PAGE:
Article: Scale and Hierarchy in Macroevolution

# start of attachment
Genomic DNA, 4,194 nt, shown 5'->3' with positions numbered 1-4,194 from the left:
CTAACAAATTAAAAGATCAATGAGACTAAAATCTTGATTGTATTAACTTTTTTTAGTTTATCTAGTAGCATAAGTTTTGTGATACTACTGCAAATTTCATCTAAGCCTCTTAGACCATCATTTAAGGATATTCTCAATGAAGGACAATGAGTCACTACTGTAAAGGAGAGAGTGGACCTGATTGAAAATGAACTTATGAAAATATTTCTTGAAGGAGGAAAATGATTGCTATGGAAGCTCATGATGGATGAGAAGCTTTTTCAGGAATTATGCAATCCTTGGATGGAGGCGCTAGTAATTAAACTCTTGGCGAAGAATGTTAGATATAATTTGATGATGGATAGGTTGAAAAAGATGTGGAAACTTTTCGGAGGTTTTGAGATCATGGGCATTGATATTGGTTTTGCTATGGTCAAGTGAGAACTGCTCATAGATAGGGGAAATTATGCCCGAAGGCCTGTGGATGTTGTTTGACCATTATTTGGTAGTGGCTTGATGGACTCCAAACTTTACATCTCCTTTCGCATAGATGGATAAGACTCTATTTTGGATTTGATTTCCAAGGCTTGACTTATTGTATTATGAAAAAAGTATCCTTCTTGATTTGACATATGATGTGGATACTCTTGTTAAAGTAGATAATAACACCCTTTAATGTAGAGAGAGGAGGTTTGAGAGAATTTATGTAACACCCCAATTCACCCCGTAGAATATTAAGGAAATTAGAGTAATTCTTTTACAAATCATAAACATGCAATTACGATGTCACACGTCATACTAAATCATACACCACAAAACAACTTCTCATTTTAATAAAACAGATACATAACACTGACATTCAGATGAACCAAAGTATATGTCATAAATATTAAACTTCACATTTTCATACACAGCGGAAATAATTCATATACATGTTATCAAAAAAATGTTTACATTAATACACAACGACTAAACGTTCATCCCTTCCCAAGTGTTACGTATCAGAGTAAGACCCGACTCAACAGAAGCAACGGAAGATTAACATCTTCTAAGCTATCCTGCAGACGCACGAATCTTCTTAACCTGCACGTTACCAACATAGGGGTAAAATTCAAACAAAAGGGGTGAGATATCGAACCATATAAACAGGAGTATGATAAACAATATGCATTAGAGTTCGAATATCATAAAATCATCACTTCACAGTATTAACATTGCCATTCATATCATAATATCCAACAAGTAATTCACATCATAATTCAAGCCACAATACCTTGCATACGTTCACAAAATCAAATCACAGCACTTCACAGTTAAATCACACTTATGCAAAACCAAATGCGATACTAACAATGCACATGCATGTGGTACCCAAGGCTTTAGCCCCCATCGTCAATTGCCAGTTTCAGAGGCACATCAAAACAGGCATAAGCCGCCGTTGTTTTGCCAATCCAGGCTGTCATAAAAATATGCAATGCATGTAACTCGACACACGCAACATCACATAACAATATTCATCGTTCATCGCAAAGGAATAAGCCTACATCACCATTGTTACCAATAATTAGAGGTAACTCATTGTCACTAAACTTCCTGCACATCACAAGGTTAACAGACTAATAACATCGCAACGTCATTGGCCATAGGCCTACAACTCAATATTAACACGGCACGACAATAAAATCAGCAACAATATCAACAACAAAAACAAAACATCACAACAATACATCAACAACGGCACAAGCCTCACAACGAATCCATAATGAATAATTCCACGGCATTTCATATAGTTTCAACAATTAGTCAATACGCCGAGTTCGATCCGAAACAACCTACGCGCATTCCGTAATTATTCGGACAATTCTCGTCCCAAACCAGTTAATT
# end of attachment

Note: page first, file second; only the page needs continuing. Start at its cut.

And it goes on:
Scale and hierarchy must be incorporated into any conceptual framework for the study of macroevolution, i.e. evolution above the species level. Expansion of temporal and spatial scales reveals evolutionary patterns and processes that are virtually inaccessible to, and unpredictable from, short-term, localized observations. These larger-scale phenomena range from evolutionary stasis at the species level and the mosaic assembly of complex morphologies in ancestral forms to the non-random distribution in time and space of the origin of major evolutionary novelties, as exemplified by the Cambrian explosion and post-extinction recoveries of metazoans, and the preferential origin of major marine groups in onshore environments and tropical waters. Virtually all of these phenomena probably involve both ecological and developmental factors, but the integration of these components with macroevolutionary theory has only just begun. Differential survival and reproduction of units can occur at several levels within a biological hierarchy that includes DNA sequences, organisms, species and clades. Evolution by natural selection can occur at any level where there is heritable variation that affects birth and death of units by virtue of interaction with the environment. This dynamic can occur when selfish DNA sequences replicate disproportionately within genomes, when organisms enjoy fitness advantages within populations (classical Darwinian selection), when differential speciation or extinction occurs within clades owing to organismic properties (effect macroevolution), and when differential speciation or extinction occurs within clades owing to emergent, species-level properties (in the strict sense species selection). Operationally, emergent species-level properties such as geographical range can be recognized by testing whether their macroevolutionary effects are similar regardless of the different lower-level factors that produce them. Large-scale evolutionary trends can be driven by transformation of species, preferential production of species in a given direction, differential origination or extinction, or any combination of these; the potential for organismic traits to hitch-hike on other factors that promote speciation or damp extinction is high. Additional key attributes of macroevolutionary dynamics within biological hierarchies are that (1) hierarchical levels are linked by upward and downward causation, so that emergent properties at a focal level do not impart complete independence; (2) hierarchical effects are asymmetrical, so that dynamics at a given focal level need not propagate upwards, but will always cascade downwards; and (3) rates are generally, although not always, faster at lower hierarchical levels. Temporal and spatial patterns in the origin of major novelties and higher taxa are significantly discordant from those at the species and genus levels, suggesting complex hierarchical effects that remain poorly understood. Not only are many of the features promoting survivorship during background times ineffective during mass extinctions, but also they are replaced in at least some cases by higher-level, irreducible attributes such as clade-level geographical range. The incorporation of processes that operate across hierarchical levels and a range of temporal and spatial scales has expanded and enriched our understanding of evolution.